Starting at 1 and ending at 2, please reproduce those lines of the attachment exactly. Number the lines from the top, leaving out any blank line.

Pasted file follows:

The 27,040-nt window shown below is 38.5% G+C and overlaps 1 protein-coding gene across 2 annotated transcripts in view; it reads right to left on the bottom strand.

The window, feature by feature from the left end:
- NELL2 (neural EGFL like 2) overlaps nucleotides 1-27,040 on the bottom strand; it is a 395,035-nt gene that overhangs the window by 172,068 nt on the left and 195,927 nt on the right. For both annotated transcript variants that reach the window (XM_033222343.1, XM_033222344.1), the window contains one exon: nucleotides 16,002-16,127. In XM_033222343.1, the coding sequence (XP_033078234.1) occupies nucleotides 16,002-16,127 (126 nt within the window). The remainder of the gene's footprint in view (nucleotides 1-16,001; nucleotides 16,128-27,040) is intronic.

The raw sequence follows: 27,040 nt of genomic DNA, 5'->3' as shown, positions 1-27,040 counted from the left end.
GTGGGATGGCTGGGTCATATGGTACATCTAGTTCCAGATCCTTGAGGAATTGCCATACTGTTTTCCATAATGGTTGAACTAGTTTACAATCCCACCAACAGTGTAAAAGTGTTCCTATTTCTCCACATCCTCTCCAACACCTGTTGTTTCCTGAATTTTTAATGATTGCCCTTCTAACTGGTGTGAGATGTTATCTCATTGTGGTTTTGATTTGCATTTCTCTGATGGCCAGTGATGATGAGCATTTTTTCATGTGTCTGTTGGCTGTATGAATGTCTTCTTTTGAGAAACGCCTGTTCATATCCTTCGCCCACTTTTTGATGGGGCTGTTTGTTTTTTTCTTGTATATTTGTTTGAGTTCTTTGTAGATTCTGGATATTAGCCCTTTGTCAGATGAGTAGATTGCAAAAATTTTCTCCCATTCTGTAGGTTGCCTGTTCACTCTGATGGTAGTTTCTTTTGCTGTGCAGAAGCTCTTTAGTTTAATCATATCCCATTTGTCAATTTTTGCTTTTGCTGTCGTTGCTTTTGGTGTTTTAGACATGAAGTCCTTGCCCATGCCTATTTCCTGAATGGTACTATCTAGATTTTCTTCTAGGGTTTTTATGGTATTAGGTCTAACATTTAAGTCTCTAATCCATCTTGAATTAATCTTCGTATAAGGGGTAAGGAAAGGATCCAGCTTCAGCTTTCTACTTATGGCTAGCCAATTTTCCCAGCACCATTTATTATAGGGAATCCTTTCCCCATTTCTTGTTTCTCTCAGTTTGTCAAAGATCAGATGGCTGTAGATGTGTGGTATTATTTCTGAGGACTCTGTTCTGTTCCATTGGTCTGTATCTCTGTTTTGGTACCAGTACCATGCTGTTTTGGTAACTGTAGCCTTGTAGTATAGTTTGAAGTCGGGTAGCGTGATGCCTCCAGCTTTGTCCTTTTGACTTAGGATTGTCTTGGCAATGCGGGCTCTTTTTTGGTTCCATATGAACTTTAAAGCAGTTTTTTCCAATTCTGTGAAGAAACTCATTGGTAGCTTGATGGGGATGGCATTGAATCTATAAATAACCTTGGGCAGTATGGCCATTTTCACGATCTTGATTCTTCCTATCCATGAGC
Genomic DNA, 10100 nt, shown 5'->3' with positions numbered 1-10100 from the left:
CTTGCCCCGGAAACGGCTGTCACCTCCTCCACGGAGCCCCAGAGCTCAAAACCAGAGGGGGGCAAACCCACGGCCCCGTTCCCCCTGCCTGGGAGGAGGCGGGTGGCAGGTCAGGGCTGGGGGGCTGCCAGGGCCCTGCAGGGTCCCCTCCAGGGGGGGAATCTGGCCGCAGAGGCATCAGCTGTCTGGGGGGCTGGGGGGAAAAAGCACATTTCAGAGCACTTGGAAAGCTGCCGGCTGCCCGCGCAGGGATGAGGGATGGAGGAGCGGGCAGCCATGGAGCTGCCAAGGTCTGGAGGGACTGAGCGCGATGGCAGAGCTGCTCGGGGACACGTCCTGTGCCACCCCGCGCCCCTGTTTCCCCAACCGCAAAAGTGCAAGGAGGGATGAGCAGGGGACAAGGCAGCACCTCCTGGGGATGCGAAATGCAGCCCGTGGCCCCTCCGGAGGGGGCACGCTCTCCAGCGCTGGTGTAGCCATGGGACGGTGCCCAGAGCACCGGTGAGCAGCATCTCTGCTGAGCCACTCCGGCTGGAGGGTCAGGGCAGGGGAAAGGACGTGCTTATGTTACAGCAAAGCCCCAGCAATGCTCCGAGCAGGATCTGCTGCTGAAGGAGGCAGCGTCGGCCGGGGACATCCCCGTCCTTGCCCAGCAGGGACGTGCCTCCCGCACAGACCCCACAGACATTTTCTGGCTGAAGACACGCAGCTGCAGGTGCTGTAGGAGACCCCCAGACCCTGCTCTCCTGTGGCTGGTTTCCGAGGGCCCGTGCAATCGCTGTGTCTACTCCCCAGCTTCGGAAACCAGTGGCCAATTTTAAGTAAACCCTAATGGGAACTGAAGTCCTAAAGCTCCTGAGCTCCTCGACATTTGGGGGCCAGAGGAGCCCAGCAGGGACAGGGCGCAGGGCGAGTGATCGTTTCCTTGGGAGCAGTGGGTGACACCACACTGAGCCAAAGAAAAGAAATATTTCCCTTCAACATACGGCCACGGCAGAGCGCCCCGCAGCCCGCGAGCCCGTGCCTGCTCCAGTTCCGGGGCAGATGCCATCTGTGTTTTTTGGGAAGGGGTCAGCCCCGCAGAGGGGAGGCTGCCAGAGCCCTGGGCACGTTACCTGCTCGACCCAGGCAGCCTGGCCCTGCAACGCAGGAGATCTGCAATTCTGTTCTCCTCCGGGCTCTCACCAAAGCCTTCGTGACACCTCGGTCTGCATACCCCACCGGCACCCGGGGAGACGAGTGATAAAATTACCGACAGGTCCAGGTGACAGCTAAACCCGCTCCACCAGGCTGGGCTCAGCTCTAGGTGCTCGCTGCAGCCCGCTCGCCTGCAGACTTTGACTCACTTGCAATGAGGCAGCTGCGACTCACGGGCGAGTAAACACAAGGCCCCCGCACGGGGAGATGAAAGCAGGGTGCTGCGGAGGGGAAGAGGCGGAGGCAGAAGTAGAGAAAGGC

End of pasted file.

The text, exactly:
The 27,040-nt window shown below is 38.5% G+C and overlaps 1 protein-coding gene across 2 annotated transcripts in view; it reads right to left on the bottom strand.

The window, feature by feature from the left end: